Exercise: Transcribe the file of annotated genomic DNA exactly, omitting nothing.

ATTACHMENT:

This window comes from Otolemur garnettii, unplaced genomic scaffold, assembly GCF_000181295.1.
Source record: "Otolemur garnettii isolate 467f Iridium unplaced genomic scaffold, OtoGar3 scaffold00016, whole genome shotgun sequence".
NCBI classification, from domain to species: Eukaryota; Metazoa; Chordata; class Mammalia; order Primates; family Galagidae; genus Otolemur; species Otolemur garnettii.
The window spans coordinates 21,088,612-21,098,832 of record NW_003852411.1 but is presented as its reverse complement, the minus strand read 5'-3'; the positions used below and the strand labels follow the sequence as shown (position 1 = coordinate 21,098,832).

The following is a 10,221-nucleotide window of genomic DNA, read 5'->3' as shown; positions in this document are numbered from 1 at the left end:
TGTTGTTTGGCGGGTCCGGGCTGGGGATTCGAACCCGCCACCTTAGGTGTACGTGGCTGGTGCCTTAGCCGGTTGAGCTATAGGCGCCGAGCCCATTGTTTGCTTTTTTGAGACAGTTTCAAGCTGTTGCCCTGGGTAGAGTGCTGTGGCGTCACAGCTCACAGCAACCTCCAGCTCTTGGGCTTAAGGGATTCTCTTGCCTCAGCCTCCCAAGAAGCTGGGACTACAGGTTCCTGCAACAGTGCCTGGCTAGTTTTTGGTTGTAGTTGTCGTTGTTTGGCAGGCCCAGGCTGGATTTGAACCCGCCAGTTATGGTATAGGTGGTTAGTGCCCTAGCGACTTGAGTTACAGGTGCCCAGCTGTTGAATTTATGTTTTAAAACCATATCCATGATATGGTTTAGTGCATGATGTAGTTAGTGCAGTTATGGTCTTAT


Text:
This window comes from Otolemur garnettii, unplaced genomic scaffold, assembly GCF_000181295.1.
Source record: "Otolemur garnettii isolate 467f Iridium unplaced genomic scaffold, OtoGar3 scaffold00016, whole genome shotgun sequence".
NCBI classification, from domain to species: Eukaryota; Metazoa; Chordata; class Mammalia; order Primates; family Galagidae; genus Otolemur; species Otolemur garnettii.
The window spans coordinates 21,088,612-21,098,832 of record NW_003852411.1 but is presented as its reverse complement, the minus strand read 5'-3'; the positions used below and the strand labels follow the sequence as shown (position 1 = coordinate 21,098,832).

The following is a 10,221-nucleotide window of genomic DNA, read 5'->3' as shown; positions in this document are numbered from 1 at the left end:
TGTTGTTTGGCGGGTCCGGGCTGGGGATTCGAACCCGCCACCTTAGGTGTACGTGGCTGGTGCCTTAGCCGGTTGAGCTATAGGCGCCGAGCCCATTGTTTGCTTTTTTGAGACAGTTTCAAGCTGTTGCCCTGGGTAGAGTGCTGTGGCGTCACAGCTCACAGCAACCTCCAGCTCTTGGGCTTAAGGGATTCTCTTGCCTCAGCCTCCCAAGAAGCTGGGACTACAGGTTCCTGCAACAGTGCCTGGCTAGTTTTTGGTTGTAGTTGTCGTTGTTTGGCAGGCCCAGGCTGGATTTGAACCCGCCAGTTATGGTATAGGTGGTTAGTGCCCTAGCGACTTGAGTTACAGGTGCCCAGCTGTTGAATTTATGTTTTAAAACCATATCCATGATATGGTTTAGTGCATGATGTAGTTAGTGCAGTTATGGTCTTAT